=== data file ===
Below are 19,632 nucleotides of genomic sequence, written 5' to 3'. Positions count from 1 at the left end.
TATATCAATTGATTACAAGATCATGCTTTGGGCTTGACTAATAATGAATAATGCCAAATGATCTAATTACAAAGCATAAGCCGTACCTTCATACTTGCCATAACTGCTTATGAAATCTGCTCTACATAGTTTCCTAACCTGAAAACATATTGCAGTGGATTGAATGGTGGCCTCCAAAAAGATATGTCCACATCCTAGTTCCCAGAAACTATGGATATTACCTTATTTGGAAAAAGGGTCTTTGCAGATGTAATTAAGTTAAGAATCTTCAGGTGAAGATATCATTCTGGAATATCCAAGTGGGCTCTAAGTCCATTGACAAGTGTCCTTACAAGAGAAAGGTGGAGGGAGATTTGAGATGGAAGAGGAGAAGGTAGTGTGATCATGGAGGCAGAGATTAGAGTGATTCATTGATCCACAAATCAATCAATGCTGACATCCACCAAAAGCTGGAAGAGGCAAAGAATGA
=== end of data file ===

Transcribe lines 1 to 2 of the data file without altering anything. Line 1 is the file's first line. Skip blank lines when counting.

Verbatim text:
Below are 19,632 nucleotides of genomic sequence, written 5' to 3'. Positions count from 1 at the left end.
TATATCAATTGATTACAAGATCATGCTTTGGGCTTGACTAATAATGAATAATGCCAAATGATCTAATTACAAAGCATAAGCCGTACCTTCATACTTGCCATAACTGCTTATGAAATCTGCTCTACATAGTTTCCTAACCTGAAAACATATTGCAGTGGATTGAATGGTGGCCTCCAAAAAGATATGTCCACATCCTAGTTCCCAGAAACTATGGATATTACCTTATTTGGAAAAAGGGTCTTTGCAGATGTAATTAAGTTAAGAATCTTCAGGTGAAGATATCATTCTGGAATATCCAAGTGGGCTCTAAGTCCATTGACAAGTGTCCTTACAAGAGAAAGGTGGAGGGAGATTTGAGATGGAAGAGGAGAAGGTAGTGTGATCATGGAGGCAGAGATTAGAGTGATTCATTGATCCACAAATCAATCAATGCTGACATCCACCAAAAGCTGGAAGAGGCAAAGAATGA